I spent so much time making a pile of Christmas stuff at Saturday's estate sale that I didn't think there would be much else left in the house to interest me once I got to it. Actually, there was quite a lot more. In addition to this little clock, which keeps excellent time, I found some other whatnots.
I had never seen the McCoy icicle planter - ever, anywhere. It's huge, as ceramic planters go, and I already know exactly where it's going (on my dresser) and how I'm going to use it (for an amazing Christmas tableau, complete with a bottle brush tree, little ornaments and possibly a number of snowmen.) I think it's my favorite McCoy ever.
Among them were some smocked gingham aprons. The one on the right is unfinished. I'll figure out how to finish it. Someday. Smocked gingham reminds me of my great-grandmother, who was about my favorite person in the world.
I don't buy as many linens as I used to, but there were so many at this sale that the organizers were more than happy to have people make up their own box lots and name a price. So as long as I had a box lot of aprons going, I figured a guest towel couldn't hurt. Especially since it featured a parachuting kitty with the words 'Drop in any time.'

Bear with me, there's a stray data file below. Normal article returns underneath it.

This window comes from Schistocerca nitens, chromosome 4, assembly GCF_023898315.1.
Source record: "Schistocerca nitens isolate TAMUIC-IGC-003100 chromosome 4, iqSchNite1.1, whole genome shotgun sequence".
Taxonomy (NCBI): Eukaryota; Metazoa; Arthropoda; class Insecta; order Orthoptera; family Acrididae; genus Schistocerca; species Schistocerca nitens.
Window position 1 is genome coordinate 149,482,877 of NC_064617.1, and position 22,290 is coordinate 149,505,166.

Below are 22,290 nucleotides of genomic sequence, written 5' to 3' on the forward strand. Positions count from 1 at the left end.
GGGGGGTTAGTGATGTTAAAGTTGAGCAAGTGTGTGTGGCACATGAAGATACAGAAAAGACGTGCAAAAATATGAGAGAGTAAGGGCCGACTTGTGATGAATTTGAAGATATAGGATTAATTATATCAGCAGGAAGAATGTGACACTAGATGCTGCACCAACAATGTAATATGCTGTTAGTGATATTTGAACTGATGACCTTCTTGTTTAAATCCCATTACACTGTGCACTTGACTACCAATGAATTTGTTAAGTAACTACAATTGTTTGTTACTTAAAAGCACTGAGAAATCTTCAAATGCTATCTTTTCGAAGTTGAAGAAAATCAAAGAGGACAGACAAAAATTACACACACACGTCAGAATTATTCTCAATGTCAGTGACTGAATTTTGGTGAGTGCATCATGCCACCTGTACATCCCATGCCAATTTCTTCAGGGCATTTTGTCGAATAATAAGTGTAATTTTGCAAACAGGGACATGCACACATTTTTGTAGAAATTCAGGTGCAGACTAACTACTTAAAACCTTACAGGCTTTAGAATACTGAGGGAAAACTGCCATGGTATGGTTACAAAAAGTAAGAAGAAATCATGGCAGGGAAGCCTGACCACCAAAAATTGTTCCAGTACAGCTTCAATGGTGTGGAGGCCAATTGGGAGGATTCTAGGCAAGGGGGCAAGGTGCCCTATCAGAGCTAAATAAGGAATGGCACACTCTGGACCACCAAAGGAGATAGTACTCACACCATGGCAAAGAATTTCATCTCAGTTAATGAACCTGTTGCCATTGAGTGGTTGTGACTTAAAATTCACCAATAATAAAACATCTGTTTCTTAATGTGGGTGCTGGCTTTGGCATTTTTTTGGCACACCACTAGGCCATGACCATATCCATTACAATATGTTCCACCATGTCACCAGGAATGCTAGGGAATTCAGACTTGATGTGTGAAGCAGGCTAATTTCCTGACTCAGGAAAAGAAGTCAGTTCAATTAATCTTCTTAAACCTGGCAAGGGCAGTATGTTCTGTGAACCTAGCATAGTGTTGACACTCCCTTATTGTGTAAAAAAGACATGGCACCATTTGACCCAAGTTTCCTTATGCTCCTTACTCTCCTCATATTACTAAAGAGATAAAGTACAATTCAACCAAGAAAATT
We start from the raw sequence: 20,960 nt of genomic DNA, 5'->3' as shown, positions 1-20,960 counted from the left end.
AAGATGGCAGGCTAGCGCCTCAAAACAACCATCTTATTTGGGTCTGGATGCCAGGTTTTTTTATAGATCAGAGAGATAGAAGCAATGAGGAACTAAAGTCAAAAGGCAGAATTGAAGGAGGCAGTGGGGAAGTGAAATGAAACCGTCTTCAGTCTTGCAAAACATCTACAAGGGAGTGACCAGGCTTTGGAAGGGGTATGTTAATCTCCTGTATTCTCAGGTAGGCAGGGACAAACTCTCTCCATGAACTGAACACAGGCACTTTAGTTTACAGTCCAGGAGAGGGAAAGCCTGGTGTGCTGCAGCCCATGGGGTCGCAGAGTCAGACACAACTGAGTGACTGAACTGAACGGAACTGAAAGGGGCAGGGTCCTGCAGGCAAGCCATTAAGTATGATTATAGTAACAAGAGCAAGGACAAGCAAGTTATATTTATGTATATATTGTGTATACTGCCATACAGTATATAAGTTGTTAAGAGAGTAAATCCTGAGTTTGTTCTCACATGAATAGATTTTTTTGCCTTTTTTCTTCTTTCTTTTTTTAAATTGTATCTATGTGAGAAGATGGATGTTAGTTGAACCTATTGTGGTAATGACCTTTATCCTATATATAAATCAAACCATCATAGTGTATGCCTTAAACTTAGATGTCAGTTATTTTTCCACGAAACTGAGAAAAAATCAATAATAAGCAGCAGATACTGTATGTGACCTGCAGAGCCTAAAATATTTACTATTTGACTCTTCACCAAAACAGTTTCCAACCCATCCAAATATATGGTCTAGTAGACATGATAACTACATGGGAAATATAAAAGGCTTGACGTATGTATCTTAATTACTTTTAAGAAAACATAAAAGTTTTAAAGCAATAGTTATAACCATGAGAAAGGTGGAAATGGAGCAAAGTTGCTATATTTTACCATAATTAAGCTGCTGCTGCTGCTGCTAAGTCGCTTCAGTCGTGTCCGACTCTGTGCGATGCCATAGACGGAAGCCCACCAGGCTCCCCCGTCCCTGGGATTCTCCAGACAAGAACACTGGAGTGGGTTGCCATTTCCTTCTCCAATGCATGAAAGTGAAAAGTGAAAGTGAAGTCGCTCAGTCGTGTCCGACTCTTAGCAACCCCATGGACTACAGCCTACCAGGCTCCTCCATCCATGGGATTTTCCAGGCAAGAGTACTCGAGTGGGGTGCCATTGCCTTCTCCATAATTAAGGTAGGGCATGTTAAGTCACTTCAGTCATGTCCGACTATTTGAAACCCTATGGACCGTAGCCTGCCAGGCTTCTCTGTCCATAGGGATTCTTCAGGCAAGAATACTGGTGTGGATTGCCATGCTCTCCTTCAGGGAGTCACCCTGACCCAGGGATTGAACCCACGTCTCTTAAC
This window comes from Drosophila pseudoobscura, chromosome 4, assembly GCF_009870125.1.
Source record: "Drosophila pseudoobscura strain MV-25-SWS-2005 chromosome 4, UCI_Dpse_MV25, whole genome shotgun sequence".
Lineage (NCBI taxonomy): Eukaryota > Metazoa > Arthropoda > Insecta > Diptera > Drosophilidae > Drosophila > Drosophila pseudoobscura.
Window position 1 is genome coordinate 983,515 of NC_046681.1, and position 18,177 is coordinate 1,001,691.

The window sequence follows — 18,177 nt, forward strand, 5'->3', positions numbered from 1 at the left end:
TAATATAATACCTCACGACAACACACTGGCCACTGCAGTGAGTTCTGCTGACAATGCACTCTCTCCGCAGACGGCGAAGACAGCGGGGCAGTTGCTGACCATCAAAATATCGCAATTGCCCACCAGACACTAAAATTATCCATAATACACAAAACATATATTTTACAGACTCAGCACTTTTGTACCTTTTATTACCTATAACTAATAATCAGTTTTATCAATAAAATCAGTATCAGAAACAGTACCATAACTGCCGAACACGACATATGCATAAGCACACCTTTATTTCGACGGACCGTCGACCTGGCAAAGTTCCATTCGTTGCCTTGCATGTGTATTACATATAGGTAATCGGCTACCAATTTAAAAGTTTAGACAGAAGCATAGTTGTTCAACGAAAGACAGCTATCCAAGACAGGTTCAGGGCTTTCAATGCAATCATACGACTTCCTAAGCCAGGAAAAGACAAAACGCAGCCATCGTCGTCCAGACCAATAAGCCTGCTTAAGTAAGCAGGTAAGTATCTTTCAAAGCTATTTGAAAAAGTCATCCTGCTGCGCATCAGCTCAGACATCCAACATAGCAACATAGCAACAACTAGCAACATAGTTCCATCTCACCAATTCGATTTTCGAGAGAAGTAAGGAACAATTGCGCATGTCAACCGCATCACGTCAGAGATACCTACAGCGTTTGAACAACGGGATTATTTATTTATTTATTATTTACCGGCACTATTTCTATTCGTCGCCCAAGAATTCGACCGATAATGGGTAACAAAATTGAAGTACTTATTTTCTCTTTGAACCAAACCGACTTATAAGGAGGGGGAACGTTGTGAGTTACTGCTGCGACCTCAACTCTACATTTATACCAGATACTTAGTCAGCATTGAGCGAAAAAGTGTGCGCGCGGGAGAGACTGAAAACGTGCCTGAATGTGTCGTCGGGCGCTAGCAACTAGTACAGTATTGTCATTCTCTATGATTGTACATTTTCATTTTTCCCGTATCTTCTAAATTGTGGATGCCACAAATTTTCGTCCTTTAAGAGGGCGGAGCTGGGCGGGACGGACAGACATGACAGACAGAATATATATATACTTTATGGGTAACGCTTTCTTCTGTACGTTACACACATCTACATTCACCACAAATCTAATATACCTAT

And since there was still a little room in my box, I added some handkerchiefs. There was pretty much every kind of handkerchief, from familiar florals and monogrammed hankies to bandanas and children's handkerchiefs, and holiday handkerchiefs, and delicate lace handkerchiefs.
Then I found a whole batch of tablecloths, so I started a second box lot. There was, naturally, a Christmas tablecloth, and a Christmas table runner. (I'm wondering if I am somehow related to the woman who lived in the house. We seem to share a lot of tendencies.) To this box lot I was able to add a nice stack of never-used kitchen towels.
The next photo is kind of special, because it represents a first for me. I don't know about you, but I find the category of collectibles featuring green olives particularly lacking. It's a shame, because I come from a long line of people who really, really love green olives. Members of my family eat them by the jar. The video of my brother's wedding ends with one of my cousins squealing with delight at the reception when she discovers a huge bowl of green olives. It's one of those things that could have been edited out but thankfully wasn't.
If that weren't enough, our family's cat was addicted to green olives. If my mother poured the juice from an empty olive jar down the drain (this happened pretty frequently in our house), we knew we would soon find the cat in the sink, sniffing for olives. If he slipped outside, all we had to do was take a jar of olives outside, and we could tempt him back. All of this is true.This is not the kind of thing people have any reason to make up.
At any rate, you can imagine my delight when I found not one but TWO olive-themed objects: one, a piece of Holt Howard Pixieware, and the other a tablecloth that features large wooden bowls of salad, iron trivets and olives.
Well, if all that Christmas stuff wasn't evidence enough, now I'm convinced: I have to be related somehow to the woman who lived in that house.